Sticks, hand hurdles and prods are used to move livestock when you are in close proximity. These tools are used as an extension of your hand and body to keep you at a safer distance from the livestock. There are many kinds, such as fiberglass sorting sticks, hand hurdles, rattle paddles, whips and flag sticks. Each has a place and time for its use with livestock species. Fiberglass sticks can be used when a tap is needed to move the cows in a direction. Hand hurdles cause pigs to move the opposite direction because they cannot see. Rattle paddles and whips make a noise that causes goats or cattle to move, and flag sticks have a flag that can be seen by sheep, causing them to change direction. Knowing which type of livestock responds better to touch, sound or sight will help you decide what equipment to use while keeping everyone safe.

3. Make sure the equipment is in working order

Using the right equipment and tools makes human-animal interactions less stressful

Keep your corrals and alleyways clear of debris. Make sure footing is good for cattle and your crew. Evaluate each gate to make sure it opens and closes properly. Try the chute out to ensure it works correctly and easily. Double-check your walkways to make sure they are cleaned off and will support workers. This will help the cows move through safely and keep your crew working efficiently. Teach all crew members how to read livestock and understand flight zones. We all have that one cow in the herd that is fine in the pasture until you get in her bubble, then she moves faster than the speed of light. I am sure these cows are on your cull list, but sometimes your crew needs to be reminded of who they are. (My cow is 3-orange; she finally went to town last fall.)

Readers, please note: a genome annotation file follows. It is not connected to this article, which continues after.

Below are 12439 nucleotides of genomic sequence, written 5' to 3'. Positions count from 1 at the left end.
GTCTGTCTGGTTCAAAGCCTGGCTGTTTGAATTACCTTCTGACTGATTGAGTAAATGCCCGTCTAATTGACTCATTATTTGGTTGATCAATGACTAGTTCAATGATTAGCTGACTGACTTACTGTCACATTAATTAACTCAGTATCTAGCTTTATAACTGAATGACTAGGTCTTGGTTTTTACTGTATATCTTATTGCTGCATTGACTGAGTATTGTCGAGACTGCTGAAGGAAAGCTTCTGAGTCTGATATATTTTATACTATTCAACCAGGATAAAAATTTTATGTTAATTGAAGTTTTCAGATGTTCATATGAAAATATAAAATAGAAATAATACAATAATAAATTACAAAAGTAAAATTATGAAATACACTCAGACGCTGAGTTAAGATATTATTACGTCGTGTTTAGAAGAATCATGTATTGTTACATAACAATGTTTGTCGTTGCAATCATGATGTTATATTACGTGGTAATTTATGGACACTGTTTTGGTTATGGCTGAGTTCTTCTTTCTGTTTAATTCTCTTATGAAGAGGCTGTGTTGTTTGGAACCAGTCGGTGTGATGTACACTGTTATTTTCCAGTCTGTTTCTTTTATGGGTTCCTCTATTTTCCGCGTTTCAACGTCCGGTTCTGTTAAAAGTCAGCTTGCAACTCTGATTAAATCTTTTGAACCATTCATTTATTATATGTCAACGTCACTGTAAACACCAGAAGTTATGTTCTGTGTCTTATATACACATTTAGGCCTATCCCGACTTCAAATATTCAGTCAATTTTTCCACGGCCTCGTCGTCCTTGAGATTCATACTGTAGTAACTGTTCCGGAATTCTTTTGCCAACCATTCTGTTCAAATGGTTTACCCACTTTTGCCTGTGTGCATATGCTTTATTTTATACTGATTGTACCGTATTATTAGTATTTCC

4. Be safe

If the flow of the process is not working, don’t force it. Take a moment and listen to what the livestock are saying and adjust the equipment and/or the crew. Sometimes, something as simple as moving the bright yellow shirt (or the person wearing it) to a different location will allow the livestock to walk smoothly through your corrals and equipment.

Applying these four principles of reviewing equipment protocols, being prepared and having the right equipment, making sure the equipment works and being safe will help your operation in any production situation you find yourself in. We need all of us in agriculture to continue our work of feeding the world, so be safe and enjoy this working season with family, friends and co-workers.   end mark

PHOTO 1: Review your tools and the proper way to use them before you enter the corral.

PHOTO 2: Be sure to choose the most efficient tools for the job at hand. 

PHOTO 3: Reviewing safety protocols with your crew beforehand keeps everyone, including the animal, safe. 

PHOTO 4: Using the right equipment and tools makes human-animal interactions less stressful for livestock as well as people. Photos provided by Shannon Williams.

Cindy A. Kinder
  • Cindy A. Kinder

  • Extension Educator
  • University of Idaho
  • Email Cindy A. Kinder